Jarrod and Claire of Nashville, Tenn., perform at Gré Records and Coffee. Kelly Segré

The Coachella Valley is rich with music—but poor when it comes to the number of record stores.

After Record Alley ended its four-decade run in 2021, the Coachella Valley was left with just a handful of places to get vinyl, including Finders Keepers in La Quinta, and Dale’s Records in Palm Desert—and now, Gré Records and Coffee is upping its vinyl game.

Located in downtown Palm Springs, Gré has been transformed into a music-lovers’ paradise, offering not only a great selection of used records, but also books, art, performances and, of course, coffee.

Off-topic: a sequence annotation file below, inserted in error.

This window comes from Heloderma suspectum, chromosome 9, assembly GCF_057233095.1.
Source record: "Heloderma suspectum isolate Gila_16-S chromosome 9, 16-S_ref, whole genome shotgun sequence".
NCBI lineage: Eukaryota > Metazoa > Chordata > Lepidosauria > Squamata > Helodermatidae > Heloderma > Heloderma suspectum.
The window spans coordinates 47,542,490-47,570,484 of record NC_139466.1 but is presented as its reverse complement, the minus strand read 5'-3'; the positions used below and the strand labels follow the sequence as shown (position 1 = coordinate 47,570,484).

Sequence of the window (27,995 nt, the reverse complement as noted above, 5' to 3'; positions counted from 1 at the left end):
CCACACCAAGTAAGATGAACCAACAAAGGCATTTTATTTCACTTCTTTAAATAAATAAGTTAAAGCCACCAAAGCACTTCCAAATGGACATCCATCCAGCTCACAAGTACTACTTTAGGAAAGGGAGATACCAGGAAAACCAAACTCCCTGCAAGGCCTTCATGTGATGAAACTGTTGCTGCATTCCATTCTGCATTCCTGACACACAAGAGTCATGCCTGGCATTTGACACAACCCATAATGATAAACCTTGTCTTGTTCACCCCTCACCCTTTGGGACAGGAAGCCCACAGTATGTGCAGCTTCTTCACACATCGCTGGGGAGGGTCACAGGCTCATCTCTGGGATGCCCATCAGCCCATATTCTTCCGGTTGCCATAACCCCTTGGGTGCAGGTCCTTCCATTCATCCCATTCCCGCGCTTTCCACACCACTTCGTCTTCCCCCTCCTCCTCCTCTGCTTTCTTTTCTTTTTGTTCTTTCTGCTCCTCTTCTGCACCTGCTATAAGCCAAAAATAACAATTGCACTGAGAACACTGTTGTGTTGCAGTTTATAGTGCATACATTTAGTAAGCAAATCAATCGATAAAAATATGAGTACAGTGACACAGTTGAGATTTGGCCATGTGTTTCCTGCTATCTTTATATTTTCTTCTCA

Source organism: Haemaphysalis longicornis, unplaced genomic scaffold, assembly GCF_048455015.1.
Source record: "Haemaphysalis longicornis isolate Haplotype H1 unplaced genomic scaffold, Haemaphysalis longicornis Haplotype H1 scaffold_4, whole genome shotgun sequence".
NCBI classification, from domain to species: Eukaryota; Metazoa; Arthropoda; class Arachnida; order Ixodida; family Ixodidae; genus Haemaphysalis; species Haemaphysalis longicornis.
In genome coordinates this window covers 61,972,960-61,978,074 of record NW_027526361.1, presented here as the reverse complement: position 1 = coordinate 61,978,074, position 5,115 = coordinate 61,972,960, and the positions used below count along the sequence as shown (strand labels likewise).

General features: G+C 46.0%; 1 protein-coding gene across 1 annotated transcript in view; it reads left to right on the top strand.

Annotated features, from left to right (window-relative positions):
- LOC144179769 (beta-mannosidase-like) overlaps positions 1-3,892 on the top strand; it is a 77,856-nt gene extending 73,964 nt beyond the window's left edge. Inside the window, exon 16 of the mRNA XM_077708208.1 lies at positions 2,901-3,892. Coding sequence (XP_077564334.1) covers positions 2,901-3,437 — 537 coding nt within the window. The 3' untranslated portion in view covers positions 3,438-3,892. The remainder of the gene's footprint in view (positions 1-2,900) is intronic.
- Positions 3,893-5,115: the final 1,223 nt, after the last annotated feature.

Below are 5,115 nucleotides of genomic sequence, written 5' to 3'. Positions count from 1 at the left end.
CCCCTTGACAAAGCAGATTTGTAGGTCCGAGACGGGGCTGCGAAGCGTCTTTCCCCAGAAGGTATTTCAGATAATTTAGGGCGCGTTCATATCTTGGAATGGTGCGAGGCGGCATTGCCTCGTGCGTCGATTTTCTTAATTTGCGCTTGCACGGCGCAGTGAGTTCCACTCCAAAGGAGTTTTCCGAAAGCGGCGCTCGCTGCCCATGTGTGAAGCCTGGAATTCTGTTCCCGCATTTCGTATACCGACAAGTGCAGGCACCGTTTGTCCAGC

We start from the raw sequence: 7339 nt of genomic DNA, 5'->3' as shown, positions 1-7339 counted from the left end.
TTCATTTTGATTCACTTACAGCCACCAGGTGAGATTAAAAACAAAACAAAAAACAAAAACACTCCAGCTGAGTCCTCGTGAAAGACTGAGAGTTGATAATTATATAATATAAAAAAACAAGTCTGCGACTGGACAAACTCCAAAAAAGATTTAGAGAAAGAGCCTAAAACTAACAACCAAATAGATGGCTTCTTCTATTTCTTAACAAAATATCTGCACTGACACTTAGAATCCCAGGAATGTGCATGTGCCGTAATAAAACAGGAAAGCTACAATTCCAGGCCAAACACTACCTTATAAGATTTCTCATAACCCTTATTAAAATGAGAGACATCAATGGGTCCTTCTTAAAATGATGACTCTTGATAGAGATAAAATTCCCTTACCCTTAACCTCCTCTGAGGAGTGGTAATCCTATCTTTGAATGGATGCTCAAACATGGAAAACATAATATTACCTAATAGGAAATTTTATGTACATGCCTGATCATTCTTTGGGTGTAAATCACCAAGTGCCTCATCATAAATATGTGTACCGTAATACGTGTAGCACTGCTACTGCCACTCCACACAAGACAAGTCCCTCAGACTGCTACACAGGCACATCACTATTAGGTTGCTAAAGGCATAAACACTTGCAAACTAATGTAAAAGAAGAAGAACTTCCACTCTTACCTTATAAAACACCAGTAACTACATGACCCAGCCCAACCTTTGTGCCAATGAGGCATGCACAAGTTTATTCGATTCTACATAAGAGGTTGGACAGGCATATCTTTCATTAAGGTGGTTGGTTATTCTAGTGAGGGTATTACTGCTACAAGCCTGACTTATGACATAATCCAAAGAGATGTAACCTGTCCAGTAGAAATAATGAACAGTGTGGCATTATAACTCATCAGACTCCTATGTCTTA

“It’s obviously evolved from what we started out with—just coffee and a small bin of records when we opened in 2016,” said owner Kelly Segré during a recent phone interview. “Now we have over 4,000 used records in stock, so we’re definitely more of a record store, even though we sell coffee every day.”

Segré explained why she doubled Gré’s space and built a new stage.”

“Pre COVID, we used to do a lot of open mics, so we are going to continue to do that, but we’re going to do it only once a month,” Segré said. “With this new stage that we’ve built, and our new space, and the way it’s set up, we are really trying to focus on kind of living room-style concerts with really good musicians, and really good, smaller, more-intimate shows, where people come to listen to the music. You have a lot of shows where people go to bars and stuff, and they’re there to have fun and socialize, and that’s great—but a lot of times, the musicians are not really being listened to and appreciated as much as I think they should.